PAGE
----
The Old Line State: This nickname is, according
to some, a reference to the Maryland soldiers who fought courageously
in the Revolutionary War, the Maryland Line. It is said that General
George Washington referred to these soldiers as "The Old Line."
Maryland was the only state that had regular troops "of the line"
and these soldiers were ranked among the finest and best disciplined
in the army.
Another origin is given that goes back further in history.
It is said that Maryland is referred to as "The Old Line State"
because it was the dividing line between the land grants given to William
Penn and Lord Baltimore.
The Free State: This nickname originated in
an article written by Hamilton Owens, the editor or the Baltimore Sun.
In 1923, a Georgia Congressman, William D. Upshaw, attacked Maryland
as a traitor to the union because it never passed a State enforcement
act supporting Prohibition. Hamilton Owens' article, "The Maryland
Free State" was a mocking response to Mr. Upshaw, suggesting that
Maryland should secede from the Union before acting to prohibit the
sale of liquor. This article was never published but Mr. Owens referred
to Maryland as "The Free State" in later editorials.
The Cockade State: This nickname, coined during
the Revolutionary War, again refers to the Maryland soldiers. According
to King's Handbook of the United States, 1891, the Maryland Old Line
was made up of young men who "...wore brilliant cockades".
Cockades are badge-like ornaments usually worn on hats. These decorations
gave birth to Maryland's nickname, "The Cockade State."
The Monumental State: In the early 17th century,
Baltimore was given the nickname of "The Monumental City"
and this nickname was transferred to the state over time.
"The Monumental City" was bestowed
upon Baltimore by President John Quincy Adams, probably in reference
to the monuments he saw on his visit to the city in 1827. The "Battle
Monument" honoring Baltimore's defensive victory in the War of
1812 was standing on the site of the old court house. Construction was
under way on the first major memorial to George Washington. President
Adams was also taken to North Point to view the Aquila Randall Monument
erected to honor a member of the First Mechanical Volunteers of the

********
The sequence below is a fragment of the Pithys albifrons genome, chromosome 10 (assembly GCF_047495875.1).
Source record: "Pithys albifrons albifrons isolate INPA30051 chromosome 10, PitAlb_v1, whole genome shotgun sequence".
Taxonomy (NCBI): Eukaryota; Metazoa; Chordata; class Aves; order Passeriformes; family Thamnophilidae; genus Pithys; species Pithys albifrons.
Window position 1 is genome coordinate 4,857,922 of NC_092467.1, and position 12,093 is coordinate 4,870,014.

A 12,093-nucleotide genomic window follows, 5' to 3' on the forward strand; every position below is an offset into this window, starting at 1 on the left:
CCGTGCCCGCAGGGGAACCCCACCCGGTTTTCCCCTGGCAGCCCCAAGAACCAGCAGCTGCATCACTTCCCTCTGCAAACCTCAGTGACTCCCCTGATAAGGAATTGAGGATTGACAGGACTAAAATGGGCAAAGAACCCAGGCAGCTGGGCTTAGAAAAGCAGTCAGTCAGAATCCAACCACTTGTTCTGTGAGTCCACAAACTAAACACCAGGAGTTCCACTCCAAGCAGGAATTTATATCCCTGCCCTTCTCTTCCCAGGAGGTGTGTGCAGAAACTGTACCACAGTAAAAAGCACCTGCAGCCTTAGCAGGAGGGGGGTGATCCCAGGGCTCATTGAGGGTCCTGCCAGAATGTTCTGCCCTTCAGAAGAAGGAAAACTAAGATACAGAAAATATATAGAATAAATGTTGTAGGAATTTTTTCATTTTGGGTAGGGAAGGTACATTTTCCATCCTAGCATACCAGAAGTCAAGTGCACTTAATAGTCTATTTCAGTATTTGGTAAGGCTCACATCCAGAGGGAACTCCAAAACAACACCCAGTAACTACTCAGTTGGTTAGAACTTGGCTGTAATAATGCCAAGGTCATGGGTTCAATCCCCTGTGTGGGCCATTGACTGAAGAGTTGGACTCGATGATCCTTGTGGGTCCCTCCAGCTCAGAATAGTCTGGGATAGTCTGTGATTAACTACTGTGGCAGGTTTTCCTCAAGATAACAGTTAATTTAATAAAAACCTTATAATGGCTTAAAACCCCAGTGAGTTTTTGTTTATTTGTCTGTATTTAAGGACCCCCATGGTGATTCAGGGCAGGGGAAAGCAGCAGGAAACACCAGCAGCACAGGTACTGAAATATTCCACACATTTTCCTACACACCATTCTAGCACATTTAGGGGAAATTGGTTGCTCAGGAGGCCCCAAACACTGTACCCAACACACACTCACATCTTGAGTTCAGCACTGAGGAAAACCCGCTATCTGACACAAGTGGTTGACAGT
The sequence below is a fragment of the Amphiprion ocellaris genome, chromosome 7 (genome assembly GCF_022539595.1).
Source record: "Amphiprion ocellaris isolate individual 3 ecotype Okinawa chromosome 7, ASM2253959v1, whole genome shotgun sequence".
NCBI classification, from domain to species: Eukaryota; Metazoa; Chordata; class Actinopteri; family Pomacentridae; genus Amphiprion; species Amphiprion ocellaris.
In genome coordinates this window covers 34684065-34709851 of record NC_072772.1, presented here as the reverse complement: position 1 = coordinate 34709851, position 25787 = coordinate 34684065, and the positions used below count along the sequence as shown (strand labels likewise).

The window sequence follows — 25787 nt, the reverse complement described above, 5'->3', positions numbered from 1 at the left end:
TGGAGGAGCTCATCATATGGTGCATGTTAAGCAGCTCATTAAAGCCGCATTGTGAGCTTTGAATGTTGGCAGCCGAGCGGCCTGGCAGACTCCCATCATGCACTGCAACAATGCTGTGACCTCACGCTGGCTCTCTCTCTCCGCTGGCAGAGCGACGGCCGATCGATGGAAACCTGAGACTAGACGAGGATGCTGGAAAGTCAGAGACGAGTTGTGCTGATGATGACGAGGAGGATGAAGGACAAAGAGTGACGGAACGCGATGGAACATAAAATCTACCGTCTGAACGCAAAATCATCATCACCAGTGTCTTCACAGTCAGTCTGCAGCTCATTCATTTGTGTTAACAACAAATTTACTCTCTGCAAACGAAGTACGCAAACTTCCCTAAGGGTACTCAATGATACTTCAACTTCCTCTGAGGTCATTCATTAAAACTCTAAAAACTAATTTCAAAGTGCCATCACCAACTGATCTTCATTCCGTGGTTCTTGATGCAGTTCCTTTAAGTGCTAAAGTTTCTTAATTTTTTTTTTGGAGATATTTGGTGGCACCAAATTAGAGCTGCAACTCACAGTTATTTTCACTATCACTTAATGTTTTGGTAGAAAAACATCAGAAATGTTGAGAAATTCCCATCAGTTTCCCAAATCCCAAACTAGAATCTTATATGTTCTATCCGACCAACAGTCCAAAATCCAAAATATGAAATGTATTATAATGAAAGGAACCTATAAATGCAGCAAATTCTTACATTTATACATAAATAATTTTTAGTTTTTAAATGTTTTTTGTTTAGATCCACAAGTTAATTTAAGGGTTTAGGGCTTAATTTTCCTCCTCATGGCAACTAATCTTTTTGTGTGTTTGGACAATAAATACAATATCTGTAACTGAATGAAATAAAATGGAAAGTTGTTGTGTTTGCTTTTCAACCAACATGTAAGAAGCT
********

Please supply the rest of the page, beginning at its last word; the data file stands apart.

Fifth Regiment who was killed on September 12, 1814.
At a dinner engagement, Adams thanked the citizens
of Baltimore for the kind reception he had been given during his visit
and proposed a toast" "Baltimore, the Monumental City--may
the days of her safety be as prosperous and happy as the days of her
danger have been trying and triumphant!"
The Oyster State: This nickname refers to the large oyster
fisheries in the state.
The Queen State: Probably because Maryland was named after
Queen Henrietta Maria, Maryland has been referred to as "The Queen
Fatti Maschii Parole Femine - meaning "Strong Deeds, Gentle Words"
The Maryland motto, Fatti Maschii Parole Femine, has not specifically
been adopted as a state motto. Rather, it has been accepted as a state
motto because it was adopted as an element of the Great Seal of
The motto dates back to the Great Seal of the Province of Maryland,
which included the arms of the Lords Baltimore (Calvert family). Fatti
Maschii Parole Femine appeared on this seal.
The translation of the motto has varied over the years. In 1993, State
Archivist, Dr. Edward C. Papenfuse presented his translation in response
to charges that the motto, as transcribed in law was discriminatory. For
more information, please
Number two in 2000, the Maryland State Quarter depicts
the dome of the Maryland Statehouse, the largest wooden dome in the
country built without nails. The Maryland Statehouse, dating back to
1772, is the oldest state capital building still in use by a legislature.
State Quarter Map is a great way to collect and display all 50 State